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on 4 April 2005
This is easily one of the finest films ever made - a searing social indictment against murder in all it's forms and the justification of a crime on the basis of human emotion, without cloying sentimentality or the reliance of stereotypes, which clearly demonstrates Kieslowski's firm understanding of cinematic storytelling concerns, juxtaposed with certain elements germane to the human-issues documentary movement that was popular in Europe in the mid-1970's. This film would be an important step within Kieslowski's cinematic works, in so much as it would represent the beginning of phase-two of the filmmaker's fascinating career (as well as giving him a much needed degree of international success that would allow him to progress on to those other life changing works, The Double Life of Veronique and The Three Colours Trilogy). This film can be seen as a stepping-stone to those projects, as the director effortlessly moves away from the more rigid socio-political aspects of his early documentaries and feature films (like Camera Buff), and more towards a cinema free of those realist limitations or clichés, with ideas of chance and emotion really taking precedence over the narrative to offer us more than the usual dogmatic (European) concerns.
Though the title is simplified to the point of irony, the film has a lot things going on, with Kieslowski on the one hand presenting a moral and humane message (and a visual essay on the ironies of murder and state-funded execution), as well as the depiction of the central character who, as a product of modern alienation is never allowed to stray into the realms of caricature, making the performance of lead actor Miroslaw Baka one that resonates alongside other cinematic depictions of similarly tortured outsiders from films like Taxi Driver and Naked. Added to this, we have the world created by Kieslowski and his technicians that is neither reality nor fantasy, but rather, some in-between living hell, with a continually desolate atmosphere of damp melancholy that few films can equate. Right from the opening scene, the filmmaker paints a portrait of bleaker than bleak squalor, creating a place where children hang cats from drainpipes for kicks, whilst wandering misfits drop rocks from a motorway over-pass, all the while watched by soulless, faceless vessels that peer from the windows of suffocating, claustrophobia-inducing tower-blocks.
The central image of the peripatetic loner drifting from town to town with the weight of the world on his shoulders is a universal one, prevalent in both literature and cinema history, though it is important to note that Kieslowski never allows his character to plumb the depths of melodrama in the way similar anti-heroes might, by denying us of a first-act back-story. This makes the character all the more enigmatic... a broken-down loser burning with inner torment that we cannot understand, until it is too late. The real crux of the story (and the moral centre to both the film and the character) doesn't become clear until mid-way into the second act, in which the director allows for moments of empathy and compassion, whilst simultaneously drawing parallels between the ideas of murder in the name of hate and murder in the name of the law. The two murder scenes that close act one and two respectively are, without question, the most devastating moments of cinema that I can ever recall seeing. The atmosphere that is created by the director and that matter-of-fact frankness in how the action is captured (with honesty and conviction) permeates through the nuances of the actors every expression and allows for the transformation from mere performer, through to the fragmented reflection of a real human being. This makes the prolonging of the violence and the character's painful desperation all the more heartbreaking, because Kieslowski understands his characters, and more importantly, understands his actors. The mood and feeling of an expressionistic viewpoint is further heightened throughout by cinematographer Slavomir Idziak's use of colour, composition and strange approach to focus, as he employs an "optical smudge" over one half of the screen in order to draw the audience's attention to what the filmmaker considers integral to the story at that particular point in time.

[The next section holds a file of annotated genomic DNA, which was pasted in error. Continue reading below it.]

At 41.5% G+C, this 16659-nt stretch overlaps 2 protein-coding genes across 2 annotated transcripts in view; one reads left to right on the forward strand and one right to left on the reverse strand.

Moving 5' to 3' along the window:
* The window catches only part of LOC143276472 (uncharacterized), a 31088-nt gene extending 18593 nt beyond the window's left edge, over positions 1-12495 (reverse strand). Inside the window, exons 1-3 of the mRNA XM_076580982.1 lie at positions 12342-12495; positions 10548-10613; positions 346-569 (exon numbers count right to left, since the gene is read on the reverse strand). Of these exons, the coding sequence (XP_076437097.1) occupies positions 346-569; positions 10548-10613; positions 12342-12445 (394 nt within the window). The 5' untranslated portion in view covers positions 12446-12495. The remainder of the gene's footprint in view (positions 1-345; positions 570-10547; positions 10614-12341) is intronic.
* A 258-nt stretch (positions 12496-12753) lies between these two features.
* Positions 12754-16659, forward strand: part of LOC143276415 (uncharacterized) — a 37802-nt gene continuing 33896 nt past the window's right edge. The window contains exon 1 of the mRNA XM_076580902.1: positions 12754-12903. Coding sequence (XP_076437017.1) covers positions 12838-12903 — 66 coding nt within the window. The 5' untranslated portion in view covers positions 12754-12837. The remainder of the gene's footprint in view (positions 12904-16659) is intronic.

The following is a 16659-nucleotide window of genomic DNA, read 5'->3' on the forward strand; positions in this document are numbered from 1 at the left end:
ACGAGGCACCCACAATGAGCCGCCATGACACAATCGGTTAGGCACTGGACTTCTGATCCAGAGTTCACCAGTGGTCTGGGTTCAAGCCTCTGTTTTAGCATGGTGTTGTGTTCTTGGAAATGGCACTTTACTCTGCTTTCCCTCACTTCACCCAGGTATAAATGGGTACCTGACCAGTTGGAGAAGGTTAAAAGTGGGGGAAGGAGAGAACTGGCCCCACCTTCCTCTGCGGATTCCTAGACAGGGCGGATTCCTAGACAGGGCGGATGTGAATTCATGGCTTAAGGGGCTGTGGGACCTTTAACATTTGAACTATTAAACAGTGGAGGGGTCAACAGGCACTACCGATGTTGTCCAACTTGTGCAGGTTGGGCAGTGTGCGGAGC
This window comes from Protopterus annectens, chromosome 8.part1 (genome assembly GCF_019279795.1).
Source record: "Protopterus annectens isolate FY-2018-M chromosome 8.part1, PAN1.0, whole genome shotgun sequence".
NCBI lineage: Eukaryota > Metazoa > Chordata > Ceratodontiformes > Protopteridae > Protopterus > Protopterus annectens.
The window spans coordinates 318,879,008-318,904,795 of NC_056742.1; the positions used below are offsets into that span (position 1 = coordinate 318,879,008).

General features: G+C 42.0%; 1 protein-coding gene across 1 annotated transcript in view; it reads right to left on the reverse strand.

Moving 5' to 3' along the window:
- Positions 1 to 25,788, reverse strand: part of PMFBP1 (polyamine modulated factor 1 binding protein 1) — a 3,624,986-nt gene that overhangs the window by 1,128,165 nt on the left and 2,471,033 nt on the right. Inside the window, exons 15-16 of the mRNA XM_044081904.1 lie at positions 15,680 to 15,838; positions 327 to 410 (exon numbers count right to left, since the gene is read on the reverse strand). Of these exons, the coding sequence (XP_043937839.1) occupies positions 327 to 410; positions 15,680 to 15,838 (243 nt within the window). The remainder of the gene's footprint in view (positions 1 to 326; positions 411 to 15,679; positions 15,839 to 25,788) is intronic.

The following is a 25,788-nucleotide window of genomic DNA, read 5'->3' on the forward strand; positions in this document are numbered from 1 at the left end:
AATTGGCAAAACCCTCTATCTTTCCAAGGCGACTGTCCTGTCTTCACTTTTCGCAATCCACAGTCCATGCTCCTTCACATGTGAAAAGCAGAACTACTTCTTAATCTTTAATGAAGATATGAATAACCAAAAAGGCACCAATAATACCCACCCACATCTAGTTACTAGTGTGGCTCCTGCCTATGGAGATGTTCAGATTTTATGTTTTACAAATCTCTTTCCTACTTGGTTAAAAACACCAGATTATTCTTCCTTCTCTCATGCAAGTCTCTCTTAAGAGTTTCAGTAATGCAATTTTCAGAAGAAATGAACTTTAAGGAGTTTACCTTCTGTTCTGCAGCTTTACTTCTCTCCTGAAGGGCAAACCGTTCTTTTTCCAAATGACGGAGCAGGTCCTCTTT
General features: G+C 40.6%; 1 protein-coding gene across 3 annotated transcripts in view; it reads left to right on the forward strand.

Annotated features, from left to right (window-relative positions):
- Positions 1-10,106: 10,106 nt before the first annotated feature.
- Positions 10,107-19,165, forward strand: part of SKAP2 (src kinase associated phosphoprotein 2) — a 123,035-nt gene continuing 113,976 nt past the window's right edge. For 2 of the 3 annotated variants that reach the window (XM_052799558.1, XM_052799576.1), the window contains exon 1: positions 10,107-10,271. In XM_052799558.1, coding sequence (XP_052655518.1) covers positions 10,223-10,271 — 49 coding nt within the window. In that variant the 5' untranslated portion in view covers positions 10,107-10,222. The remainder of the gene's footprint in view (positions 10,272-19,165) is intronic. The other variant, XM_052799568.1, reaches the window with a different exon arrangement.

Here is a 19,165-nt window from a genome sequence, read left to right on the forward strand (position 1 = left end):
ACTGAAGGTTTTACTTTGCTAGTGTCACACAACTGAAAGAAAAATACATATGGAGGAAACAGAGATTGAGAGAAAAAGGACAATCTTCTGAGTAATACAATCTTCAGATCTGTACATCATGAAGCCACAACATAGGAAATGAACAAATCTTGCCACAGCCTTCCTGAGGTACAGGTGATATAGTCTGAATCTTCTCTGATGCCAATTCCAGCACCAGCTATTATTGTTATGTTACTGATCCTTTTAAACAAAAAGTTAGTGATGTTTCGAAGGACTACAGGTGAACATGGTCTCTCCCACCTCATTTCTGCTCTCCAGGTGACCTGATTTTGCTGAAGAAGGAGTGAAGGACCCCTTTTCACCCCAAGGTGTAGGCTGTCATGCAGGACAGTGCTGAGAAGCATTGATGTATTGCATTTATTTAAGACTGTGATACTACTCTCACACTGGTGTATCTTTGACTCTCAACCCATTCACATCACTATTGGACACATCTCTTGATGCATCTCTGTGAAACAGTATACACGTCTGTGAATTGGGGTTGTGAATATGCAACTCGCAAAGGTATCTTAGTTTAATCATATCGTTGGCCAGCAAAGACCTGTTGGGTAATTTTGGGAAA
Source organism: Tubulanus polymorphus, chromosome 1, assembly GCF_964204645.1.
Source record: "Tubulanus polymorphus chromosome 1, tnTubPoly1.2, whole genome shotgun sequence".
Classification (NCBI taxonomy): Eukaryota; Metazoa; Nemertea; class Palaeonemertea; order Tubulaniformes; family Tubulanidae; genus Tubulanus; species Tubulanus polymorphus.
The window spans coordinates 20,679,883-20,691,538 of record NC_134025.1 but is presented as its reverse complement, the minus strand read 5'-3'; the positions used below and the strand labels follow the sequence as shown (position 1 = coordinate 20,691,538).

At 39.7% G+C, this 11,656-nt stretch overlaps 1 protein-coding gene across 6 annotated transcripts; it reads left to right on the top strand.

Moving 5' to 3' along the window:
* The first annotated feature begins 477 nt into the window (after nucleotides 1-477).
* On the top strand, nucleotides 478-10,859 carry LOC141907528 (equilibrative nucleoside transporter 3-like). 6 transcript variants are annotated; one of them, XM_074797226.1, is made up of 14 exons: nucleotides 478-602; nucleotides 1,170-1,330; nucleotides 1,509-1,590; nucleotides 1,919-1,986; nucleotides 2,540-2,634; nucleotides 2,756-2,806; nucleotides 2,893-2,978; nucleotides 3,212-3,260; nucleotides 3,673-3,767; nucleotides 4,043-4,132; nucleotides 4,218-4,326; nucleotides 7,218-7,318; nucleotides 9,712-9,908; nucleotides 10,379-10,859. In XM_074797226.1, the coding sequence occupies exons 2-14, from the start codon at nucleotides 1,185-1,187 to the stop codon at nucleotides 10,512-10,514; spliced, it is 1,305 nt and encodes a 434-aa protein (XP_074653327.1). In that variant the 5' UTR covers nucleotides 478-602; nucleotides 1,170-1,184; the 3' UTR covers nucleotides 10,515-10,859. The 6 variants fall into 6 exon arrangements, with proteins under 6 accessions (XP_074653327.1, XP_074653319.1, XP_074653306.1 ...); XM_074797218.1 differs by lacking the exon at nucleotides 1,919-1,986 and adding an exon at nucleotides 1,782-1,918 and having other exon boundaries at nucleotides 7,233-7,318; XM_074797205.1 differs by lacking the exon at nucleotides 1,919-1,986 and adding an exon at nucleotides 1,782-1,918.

The world of A Short Film About Killing is as murky and as troubled as the mind of our protagonist, with a great reliance on the colours, yellow, brown and green. This depressing pallet almost chokes us in the final scenes, when only a few sources of urine-tinged light are allowed to break through the darkness onto the tear-drenched face of the young killer during that amazing dialogue between the murderer and his solicitor towards the film's unflinching climax. However, beneath the drab locations and austere realisation of the text, A Short Film About Killing has a strong emotional undercurrent throughout, though for much of the film it is kept secondary to the central message so as to avoid the kind of clichés rampant in this kind of film. As with the work of other directors from the same social-realist background, Kieslowski doesn't offer the viewer any easy answers - we don't get the last minute pardon, or the spoken word narration heaping forgiveness on the world, or a crescendo of violins to further the melodrama - this filmmaker presents us with a simple story and allows us to come to our own conclusions.
Kieslowski, alongside Bergman, Tarkovsky and a further select few, is one of the all time genius filmmakers, and this is his masterpiece. A shocking work that forces the audience to ask some deep questions without the promise of easy answers. As a result of this, it isn't enough to simply declare it one of the greatest films of the 1980's, as this is a rare film that demonstrates the true potential of cinema as an artistic medium... a film that everyone should experience, at least once.